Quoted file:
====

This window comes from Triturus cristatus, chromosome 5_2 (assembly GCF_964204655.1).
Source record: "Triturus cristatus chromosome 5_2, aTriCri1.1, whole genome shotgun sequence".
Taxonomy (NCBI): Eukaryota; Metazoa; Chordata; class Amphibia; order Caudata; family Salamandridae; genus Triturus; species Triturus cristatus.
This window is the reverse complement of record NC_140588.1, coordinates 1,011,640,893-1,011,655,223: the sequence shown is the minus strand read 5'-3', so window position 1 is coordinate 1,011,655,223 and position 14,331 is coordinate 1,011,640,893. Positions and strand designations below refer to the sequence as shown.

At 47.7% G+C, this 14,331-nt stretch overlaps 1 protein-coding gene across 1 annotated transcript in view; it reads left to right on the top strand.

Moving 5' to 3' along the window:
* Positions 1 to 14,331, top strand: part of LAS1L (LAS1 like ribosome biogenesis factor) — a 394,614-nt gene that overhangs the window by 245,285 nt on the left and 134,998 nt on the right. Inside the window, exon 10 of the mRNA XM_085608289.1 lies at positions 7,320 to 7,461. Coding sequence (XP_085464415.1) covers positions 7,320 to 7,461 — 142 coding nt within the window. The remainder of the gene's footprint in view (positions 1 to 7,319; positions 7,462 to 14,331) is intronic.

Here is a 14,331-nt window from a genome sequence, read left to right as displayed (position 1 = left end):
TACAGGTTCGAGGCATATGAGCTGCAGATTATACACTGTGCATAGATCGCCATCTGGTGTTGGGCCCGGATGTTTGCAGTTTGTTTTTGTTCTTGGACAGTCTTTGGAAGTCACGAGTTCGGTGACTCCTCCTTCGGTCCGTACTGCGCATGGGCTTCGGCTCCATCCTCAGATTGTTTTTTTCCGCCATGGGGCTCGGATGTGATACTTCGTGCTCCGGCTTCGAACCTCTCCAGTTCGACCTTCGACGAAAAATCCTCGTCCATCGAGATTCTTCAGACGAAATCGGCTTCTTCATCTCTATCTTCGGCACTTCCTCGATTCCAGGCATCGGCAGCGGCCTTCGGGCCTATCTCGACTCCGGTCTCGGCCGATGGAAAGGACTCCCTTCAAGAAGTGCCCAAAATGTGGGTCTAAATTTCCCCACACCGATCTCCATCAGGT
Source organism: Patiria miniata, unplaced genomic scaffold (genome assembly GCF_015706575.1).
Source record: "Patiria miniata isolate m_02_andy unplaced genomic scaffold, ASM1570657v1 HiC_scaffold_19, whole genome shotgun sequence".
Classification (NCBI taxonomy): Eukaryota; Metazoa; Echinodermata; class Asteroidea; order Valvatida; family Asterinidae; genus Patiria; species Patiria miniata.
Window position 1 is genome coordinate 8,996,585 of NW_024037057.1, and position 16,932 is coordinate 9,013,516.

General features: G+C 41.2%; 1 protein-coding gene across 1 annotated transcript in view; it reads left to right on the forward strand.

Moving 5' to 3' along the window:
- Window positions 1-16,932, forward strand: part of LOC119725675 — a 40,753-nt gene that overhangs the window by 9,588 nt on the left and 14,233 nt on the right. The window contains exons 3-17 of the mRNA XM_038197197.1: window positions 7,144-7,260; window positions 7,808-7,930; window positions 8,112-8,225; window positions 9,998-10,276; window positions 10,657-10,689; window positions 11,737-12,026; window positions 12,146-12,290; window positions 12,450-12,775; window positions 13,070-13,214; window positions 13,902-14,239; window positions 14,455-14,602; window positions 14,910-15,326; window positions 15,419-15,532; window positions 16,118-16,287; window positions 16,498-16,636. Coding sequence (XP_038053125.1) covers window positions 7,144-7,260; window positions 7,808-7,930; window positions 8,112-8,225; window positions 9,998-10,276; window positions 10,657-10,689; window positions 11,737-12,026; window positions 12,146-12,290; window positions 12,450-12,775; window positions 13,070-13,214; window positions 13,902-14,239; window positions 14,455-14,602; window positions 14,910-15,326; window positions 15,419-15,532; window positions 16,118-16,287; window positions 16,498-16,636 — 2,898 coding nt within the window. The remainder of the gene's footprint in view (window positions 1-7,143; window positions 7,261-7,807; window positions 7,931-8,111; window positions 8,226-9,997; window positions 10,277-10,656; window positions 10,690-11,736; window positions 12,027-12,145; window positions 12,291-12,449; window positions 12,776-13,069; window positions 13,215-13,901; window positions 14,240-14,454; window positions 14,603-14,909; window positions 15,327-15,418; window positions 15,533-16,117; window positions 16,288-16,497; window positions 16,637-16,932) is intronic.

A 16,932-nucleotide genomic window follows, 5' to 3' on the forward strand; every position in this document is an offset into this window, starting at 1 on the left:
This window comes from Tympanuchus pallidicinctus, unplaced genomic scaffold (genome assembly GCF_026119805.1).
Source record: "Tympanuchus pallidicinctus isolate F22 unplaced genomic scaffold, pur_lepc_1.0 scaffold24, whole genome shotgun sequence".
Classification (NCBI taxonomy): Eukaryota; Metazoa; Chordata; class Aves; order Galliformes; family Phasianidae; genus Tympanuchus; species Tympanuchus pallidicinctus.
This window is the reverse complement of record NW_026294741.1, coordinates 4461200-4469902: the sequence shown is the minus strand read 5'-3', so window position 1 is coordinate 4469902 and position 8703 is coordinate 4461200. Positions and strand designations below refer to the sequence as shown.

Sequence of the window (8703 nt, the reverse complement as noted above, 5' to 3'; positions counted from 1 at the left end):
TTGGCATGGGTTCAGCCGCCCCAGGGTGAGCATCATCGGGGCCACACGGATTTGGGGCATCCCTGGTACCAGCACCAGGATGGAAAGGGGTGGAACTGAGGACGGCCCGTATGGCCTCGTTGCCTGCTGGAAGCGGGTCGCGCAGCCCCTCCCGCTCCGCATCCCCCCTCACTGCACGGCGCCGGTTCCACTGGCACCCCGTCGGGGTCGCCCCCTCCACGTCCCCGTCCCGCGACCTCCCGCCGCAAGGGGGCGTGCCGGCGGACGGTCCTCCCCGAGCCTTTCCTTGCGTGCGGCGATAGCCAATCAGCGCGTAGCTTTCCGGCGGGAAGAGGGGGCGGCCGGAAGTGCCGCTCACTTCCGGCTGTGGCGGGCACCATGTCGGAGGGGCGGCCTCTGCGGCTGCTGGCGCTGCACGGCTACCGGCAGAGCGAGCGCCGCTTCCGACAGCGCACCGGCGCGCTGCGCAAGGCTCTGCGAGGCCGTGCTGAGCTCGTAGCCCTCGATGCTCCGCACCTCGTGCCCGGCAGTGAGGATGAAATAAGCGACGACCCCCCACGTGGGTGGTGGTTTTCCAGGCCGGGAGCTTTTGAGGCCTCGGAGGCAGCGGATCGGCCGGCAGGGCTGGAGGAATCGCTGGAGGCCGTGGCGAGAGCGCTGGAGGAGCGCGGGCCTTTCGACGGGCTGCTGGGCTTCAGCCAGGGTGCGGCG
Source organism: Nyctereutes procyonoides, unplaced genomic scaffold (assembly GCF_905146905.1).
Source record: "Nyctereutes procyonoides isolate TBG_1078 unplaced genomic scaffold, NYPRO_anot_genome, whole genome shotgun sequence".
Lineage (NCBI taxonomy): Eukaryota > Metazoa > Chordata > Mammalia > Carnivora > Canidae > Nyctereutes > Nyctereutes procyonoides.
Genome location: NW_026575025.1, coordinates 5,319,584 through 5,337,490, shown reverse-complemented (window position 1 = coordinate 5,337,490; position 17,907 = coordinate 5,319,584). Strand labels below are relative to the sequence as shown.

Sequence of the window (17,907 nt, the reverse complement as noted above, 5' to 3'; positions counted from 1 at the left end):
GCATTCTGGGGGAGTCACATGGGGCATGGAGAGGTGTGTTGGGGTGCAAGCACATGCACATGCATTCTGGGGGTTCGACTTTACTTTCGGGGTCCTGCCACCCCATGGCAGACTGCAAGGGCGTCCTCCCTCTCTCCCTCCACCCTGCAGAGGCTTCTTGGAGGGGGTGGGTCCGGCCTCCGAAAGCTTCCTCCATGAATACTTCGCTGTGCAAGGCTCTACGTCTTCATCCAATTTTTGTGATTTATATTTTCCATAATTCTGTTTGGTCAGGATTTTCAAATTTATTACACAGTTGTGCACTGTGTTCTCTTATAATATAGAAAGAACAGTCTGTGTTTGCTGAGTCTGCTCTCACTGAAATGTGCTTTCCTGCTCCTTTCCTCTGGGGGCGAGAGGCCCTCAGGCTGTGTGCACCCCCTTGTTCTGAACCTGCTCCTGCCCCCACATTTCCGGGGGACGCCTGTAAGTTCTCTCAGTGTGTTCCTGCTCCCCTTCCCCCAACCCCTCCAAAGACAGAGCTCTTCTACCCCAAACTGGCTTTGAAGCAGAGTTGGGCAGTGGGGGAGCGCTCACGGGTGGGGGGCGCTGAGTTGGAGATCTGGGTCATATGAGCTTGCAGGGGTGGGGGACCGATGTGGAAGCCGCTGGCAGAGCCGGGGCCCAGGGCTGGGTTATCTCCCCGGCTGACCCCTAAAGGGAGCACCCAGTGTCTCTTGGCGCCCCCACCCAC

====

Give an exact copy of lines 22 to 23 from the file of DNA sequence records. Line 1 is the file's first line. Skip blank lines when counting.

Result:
Sequence of the window (8703 nt, the reverse complement as noted above, 5' to 3'; positions counted from 1 at the left end):
TTGGCATGGGTTCAGCCGCCCCAGGGTGAGCATCATCGGGGCCACACGGATTTGGGGCATCCCTGGTACCAGCACCAGGATGGAAAGGGGTGGAACTGAGGACGGCCCGTATGGCCTCGTTGCCTGCTGGAAGCGGGTCGCGCAGCCCCTCCCGCTCCGCATCCCCCCTCACTGCACGGCGCCGGTTCCACTGGCACCCCGTCGGGGTCGCCCCCTCCACGTCCCCGTCCCGCGACCTCCCGCCGCAAGGGGGCGTGCCGGCGGACGGTCCTCCCCGAGCCTTTCCTTGCGTGCGGCGATAGCCAATCAGCGCGTAGCTTTCCGGCGGGAAGAGGGGGCGGCCGGAAGTGCCGCTCACTTCCGGCTGTGGCGGGCACCATGTCGGAGGGGCGGCCTCTGCGGCTGCTGGCGCTGCACGGCTACCGGCAGAGCGAGCGCCGCTTCCGACAGCGCACCGGCGCGCTGCGCAAGGCTCTGCGAGGCCGTGCTGAGCTCGTAGCCCTCGATGCTCCGCACCTCGTGCCCGGCAGTGAGGATGAAATAAGCGACGACCCCCCACGTGGGTGGTGGTTTTCCAGGCCGGGAGCTTTTGAGGCCTCGGAGGCAGCGGATCGGCCGGCAGGGCTGGAGGAATCGCTGGAGGCCGTGGCGAGAGCGCTGGAGGAGCGCGGGCCTTTCGACGGGCTGCTGGGCTTCAGCCAGGGTGCGGCG